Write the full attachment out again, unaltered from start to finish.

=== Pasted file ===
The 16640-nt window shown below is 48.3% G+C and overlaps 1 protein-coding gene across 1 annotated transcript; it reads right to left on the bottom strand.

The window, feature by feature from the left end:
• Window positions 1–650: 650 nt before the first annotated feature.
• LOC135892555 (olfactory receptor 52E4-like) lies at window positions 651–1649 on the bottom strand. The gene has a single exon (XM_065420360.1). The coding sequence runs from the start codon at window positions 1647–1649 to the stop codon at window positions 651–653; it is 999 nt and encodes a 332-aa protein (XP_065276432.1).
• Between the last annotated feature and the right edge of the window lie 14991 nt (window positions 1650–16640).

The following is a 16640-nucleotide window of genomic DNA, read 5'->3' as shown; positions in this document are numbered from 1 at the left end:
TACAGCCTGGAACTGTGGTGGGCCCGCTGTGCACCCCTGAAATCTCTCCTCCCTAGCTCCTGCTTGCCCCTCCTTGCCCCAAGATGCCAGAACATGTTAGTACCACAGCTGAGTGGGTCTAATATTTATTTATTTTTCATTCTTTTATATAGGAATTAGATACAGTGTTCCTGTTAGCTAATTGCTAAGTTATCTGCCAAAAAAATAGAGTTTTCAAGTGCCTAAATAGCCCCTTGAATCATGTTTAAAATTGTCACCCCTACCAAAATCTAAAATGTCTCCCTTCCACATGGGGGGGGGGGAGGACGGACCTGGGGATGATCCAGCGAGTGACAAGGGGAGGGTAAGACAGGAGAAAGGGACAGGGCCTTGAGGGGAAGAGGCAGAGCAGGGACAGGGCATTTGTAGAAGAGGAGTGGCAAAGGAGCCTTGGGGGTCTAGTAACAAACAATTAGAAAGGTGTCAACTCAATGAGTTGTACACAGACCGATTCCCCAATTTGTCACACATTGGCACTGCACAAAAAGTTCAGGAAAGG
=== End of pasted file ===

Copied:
The 16640-nt window shown below is 48.3% G+C and overlaps 1 protein-coding gene across 1 annotated transcript; it reads right to left on the bottom strand.

The window, feature by feature from the left end:
• Window positions 1–650: 650 nt before the first annotated feature.
• LOC135892555 (olfactory receptor 52E4-like) lies at window positions 651–1649 on the bottom strand. The gene has a single exon (XM_065420360.1). The coding sequence runs from the start codon at window positions 1647–1649 to the stop codon at window positions 651–653; it is 999 nt and encodes a 332-aa protein (XP_065276432.1).
• Between the last annotated feature and the right edge of the window lie 14991 nt (window positions 1650–16640).

The following is a 16640-nucleotide window of genomic DNA, read 5'->3' as shown; positions in this document are numbered from 1 at the left end:
TACAGCCTGGAACTGTGGTGGGCCCGCTGTGCACCCCTGAAATCTCTCCTCCCTAGCTCCTGCTTGCCCCTCCTTGCCCCAAGATGCCAGAACATGTTAGTACCACAGCTGAGTGGGTCTAATATTTATTTATTTTTCATTCTTTTATATAGGAATTAGATACAGTGTTCCTGTTAGCTAATTGCTAAGTTATCTGCCAAAAAAATAGAGTTTTCAAGTGCCTAAATAGCCCCTTGAATCATGTTTAAAATTGTCACCCCTACCAAAATCTAAAATGTCTCCCTTCCACATGGGGGGGGGGGAGGACGGACCTGGGGATGATCCAGCGAGTGACAAGGGGAGGGTAAGACAGGAGAAAGGGACAGGGCCTTGAGGGGAAGAGGCAGAGCAGGGACAGGGCATTTGTAGAAGAGGAGTGGCAAAGGAGCCTTGGGGGTCTAGTAACAAACAATTAGAAAGGTGTCAACTCAATGAGTTGTACACAGACCGATTCCCCAATTTGTCACACATTGGCACTGCACAAAAAGTTCAGGAAAGG